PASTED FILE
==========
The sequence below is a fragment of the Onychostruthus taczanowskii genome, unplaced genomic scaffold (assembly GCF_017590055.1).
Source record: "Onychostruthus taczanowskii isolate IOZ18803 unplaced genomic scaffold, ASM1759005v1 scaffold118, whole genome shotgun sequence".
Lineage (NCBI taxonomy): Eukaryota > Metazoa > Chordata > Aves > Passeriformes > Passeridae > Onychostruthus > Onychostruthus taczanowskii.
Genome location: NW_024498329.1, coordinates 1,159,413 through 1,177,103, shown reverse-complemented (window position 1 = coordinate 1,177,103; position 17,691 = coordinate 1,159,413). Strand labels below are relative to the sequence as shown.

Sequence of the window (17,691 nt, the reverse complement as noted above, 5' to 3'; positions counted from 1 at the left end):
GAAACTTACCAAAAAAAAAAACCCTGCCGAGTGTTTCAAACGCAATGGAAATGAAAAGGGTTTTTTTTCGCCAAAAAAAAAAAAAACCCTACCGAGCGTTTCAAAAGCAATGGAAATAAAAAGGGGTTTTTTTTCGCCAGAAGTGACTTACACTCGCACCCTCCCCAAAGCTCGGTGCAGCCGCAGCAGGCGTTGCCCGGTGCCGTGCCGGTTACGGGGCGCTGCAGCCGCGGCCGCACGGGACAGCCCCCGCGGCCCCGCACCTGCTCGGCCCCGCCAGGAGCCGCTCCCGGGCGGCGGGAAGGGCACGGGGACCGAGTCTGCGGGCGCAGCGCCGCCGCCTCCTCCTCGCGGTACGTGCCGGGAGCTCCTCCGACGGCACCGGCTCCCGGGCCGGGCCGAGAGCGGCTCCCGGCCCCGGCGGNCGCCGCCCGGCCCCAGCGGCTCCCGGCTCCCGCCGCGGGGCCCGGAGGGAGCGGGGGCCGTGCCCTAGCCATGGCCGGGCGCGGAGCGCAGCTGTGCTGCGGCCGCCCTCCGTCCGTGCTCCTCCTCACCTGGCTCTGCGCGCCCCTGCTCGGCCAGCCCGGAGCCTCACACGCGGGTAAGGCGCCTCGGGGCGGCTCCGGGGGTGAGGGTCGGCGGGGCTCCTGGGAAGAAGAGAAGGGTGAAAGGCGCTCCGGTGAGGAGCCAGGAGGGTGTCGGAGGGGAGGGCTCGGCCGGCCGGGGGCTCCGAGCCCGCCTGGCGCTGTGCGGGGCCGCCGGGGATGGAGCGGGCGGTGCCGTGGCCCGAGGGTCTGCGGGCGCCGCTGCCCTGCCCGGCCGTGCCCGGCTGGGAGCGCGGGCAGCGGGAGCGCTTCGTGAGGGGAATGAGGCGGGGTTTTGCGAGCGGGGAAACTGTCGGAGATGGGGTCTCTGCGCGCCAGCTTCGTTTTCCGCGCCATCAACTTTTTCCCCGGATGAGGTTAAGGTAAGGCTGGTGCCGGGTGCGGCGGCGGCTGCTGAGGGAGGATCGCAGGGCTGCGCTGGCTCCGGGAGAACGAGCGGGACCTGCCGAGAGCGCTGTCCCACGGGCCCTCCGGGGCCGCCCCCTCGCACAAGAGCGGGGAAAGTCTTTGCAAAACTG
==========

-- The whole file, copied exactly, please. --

The sequence below is a fragment of the Onychostruthus taczanowskii genome, unplaced genomic scaffold (assembly GCF_017590055.1).
Source record: "Onychostruthus taczanowskii isolate IOZ18803 unplaced genomic scaffold, ASM1759005v1 scaffold118, whole genome shotgun sequence".
Lineage (NCBI taxonomy): Eukaryota > Metazoa > Chordata > Aves > Passeriformes > Passeridae > Onychostruthus > Onychostruthus taczanowskii.
Genome location: NW_024498329.1, coordinates 1,159,413 through 1,177,103, shown reverse-complemented (window position 1 = coordinate 1,177,103; position 17,691 = coordinate 1,159,413). Strand labels below are relative to the sequence as shown.

Sequence of the window (17,691 nt, the reverse complement as noted above, 5' to 3'; positions counted from 1 at the left end):
GAAACTTACCAAAAAAAAAAACCCTGCCGAGTGTTTCAAACGCAATGGAAATGAAAAGGGTTTTTTTTCGCCAAAAAAAAAAAAAACCCTACCGAGCGTTTCAAAAGCAATGGAAATAAAAAGGGGTTTTTTTTCGCCAGAAGTGACTTACACTCGCACCCTCCCCAAAGCTCGGTGCAGCCGCAGCAGGCGTTGCCCGGTGCCGTGCCGGTTACGGGGCGCTGCAGCCGCGGCCGCACGGGACAGCCCCCGCGGCCCCGCACCTGCTCGGCCCCGCCAGGAGCCGCTCCCGGGCGGCGGGAAGGGCACGGGGACCGAGTCTGCGGGCGCAGCGCCGCCGCCTCCTCCTCGCGGTACGTGCCGGGAGCTCCTCCGACGGCACCGGCTCCCGGGCCGGGCCGAGAGCGGCTCCCGGCCCCGGCGGNCGCCGCCCGGCCCCAGCGGCTCCCGGCTCCCGCCGCGGGGCCCGGAGGGAGCGGGGGCCGTGCCCTAGCCATGGCCGGGCGCGGAGCGCAGCTGTGCTGCGGCCGCCCTCCGTCCGTGCTCCTCCTCACCTGGCTCTGCGCGCCCCTGCTCGGCCAGCCCGGAGCCTCACACGCGGGTAAGGCGCCTCGGGGCGGCTCCGGGGGTGAGGGTCGGCGGGGCTCCTGGGAAGAAGAGAAGGGTGAAAGGCGCTCCGGTGAGGAGCCAGGAGGGTGTCGGAGGGGAGGGCTCGGCCGGCCGGGGGCTCCGAGCCCGCCTGGCGCTGTGCGGGGCCGCCGGGGATGGAGCGGGCGGTGCCGTGGCCCGAGGGTCTGCGGGCGCCGCTGCCCTGCCCGGCCGTGCCCGGCTGGGAGCGCGGGCAGCGGGAGCGCTTCGTGAGGGGAATGAGGCGGGGTTTTGCGAGCGGGGAAACTGTCGGAGATGGGGTCTCTGCGCGCCAGCTTCGTTTTCCGCGCCATCAACTTTTTCCCCGGATGAGGTTAAGGTAAGGCTGGTGCCGGGTGCGGCGGCGGCTGCTGAGGGAGGATCGCAGGGCTGCGCTGGCTCCGGGAGAACGAGCGGGACCTGCCGAGAGCGCTGTCCCACGGGCCCTCCGGGGCCGCCCCCTCGCACAAGAGCGGGGAAAGTCTTTGCAAAACTG